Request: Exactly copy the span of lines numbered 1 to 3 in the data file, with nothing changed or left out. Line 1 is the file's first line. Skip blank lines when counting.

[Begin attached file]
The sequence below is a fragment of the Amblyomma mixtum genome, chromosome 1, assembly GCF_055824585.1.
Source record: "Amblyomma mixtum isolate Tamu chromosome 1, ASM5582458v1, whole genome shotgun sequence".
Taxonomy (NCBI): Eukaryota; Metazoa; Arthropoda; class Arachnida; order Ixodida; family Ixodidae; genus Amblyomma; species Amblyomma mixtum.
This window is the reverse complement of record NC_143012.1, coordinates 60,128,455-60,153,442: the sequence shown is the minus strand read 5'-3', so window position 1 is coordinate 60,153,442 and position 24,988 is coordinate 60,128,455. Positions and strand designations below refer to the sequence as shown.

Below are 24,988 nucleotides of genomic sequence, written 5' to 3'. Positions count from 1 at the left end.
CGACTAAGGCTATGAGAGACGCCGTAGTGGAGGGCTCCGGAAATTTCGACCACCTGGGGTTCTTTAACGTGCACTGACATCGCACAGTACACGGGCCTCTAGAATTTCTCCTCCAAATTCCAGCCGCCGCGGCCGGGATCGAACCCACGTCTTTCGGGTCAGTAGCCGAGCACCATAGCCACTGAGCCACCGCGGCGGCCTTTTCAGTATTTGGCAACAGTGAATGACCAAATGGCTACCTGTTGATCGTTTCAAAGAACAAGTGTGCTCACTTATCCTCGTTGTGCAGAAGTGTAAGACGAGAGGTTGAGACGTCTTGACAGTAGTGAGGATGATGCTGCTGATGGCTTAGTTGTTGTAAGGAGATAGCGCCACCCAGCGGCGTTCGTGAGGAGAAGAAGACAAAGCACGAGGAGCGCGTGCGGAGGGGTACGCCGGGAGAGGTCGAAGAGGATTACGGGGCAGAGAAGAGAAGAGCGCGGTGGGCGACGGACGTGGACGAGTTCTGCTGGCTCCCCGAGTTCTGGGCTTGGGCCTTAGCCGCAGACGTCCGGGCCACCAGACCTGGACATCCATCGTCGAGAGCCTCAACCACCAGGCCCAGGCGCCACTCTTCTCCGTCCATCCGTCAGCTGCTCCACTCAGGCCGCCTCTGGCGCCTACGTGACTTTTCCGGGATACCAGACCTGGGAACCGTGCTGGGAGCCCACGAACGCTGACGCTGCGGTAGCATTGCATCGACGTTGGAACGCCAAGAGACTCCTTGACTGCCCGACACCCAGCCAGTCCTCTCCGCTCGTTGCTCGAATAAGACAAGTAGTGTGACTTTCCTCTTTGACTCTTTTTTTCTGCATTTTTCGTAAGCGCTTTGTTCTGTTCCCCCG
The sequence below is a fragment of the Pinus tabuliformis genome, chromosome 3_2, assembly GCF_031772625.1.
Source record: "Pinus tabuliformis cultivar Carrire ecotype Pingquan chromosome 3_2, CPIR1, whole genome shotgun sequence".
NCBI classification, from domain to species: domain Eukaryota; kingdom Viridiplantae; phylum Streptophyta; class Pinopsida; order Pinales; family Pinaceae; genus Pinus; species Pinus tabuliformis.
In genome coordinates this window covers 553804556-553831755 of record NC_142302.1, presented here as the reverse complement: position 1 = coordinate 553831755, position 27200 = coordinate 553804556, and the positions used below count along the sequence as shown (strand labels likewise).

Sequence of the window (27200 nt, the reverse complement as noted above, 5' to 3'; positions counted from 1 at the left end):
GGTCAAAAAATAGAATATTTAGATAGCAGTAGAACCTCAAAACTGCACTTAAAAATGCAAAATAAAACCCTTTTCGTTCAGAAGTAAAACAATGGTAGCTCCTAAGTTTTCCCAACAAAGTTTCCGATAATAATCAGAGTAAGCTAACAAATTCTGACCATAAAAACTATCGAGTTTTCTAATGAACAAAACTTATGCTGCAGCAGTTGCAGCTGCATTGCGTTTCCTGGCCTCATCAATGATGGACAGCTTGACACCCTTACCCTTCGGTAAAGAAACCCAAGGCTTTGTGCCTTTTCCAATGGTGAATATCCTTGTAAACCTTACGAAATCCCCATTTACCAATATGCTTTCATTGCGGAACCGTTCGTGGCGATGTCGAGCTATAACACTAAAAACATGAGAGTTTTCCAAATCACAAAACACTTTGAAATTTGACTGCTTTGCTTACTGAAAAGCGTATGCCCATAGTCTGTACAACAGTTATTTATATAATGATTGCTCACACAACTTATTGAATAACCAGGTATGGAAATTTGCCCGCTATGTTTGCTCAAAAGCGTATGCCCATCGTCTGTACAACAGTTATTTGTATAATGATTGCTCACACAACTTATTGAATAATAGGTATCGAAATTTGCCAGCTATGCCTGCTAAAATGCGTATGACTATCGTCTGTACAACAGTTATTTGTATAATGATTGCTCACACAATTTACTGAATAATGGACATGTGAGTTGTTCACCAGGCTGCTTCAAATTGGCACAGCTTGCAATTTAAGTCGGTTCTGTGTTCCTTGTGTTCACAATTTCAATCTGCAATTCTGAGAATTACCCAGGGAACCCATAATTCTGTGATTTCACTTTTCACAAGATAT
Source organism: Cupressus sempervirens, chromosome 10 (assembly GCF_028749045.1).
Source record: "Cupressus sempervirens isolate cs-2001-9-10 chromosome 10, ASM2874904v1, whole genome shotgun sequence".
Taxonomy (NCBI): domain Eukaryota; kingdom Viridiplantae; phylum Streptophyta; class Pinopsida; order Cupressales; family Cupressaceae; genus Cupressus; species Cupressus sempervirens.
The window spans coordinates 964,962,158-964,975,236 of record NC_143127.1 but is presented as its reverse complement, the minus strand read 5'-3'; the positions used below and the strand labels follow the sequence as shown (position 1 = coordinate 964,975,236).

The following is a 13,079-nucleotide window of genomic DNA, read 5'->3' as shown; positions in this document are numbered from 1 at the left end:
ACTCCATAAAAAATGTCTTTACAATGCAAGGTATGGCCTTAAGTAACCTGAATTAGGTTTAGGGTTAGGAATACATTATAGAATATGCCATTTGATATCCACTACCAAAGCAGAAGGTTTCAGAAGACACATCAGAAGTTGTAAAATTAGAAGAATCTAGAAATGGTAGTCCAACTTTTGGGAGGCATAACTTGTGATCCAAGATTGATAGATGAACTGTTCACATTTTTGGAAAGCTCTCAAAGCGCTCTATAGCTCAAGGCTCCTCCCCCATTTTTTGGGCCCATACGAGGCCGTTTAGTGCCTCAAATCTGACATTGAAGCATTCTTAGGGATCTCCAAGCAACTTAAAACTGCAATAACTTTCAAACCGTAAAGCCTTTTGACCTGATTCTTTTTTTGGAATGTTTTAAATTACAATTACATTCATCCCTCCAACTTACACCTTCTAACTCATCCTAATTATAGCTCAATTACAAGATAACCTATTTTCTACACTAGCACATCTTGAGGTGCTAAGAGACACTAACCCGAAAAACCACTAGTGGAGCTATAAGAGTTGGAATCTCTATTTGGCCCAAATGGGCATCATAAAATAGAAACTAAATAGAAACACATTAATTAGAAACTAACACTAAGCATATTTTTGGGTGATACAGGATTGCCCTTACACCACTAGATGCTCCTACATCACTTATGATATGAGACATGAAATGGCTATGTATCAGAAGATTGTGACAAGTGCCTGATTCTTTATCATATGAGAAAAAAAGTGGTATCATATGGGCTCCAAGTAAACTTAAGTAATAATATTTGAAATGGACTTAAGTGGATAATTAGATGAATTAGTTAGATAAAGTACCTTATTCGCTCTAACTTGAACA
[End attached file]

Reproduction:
The sequence below is a fragment of the Amblyomma mixtum genome, chromosome 1, assembly GCF_055824585.1.
Source record: "Amblyomma mixtum isolate Tamu chromosome 1, ASM5582458v1, whole genome shotgun sequence".
Taxonomy (NCBI): Eukaryota; Metazoa; Arthropoda; class Arachnida; order Ixodida; family Ixodidae; genus Amblyomma; species Amblyomma mixtum.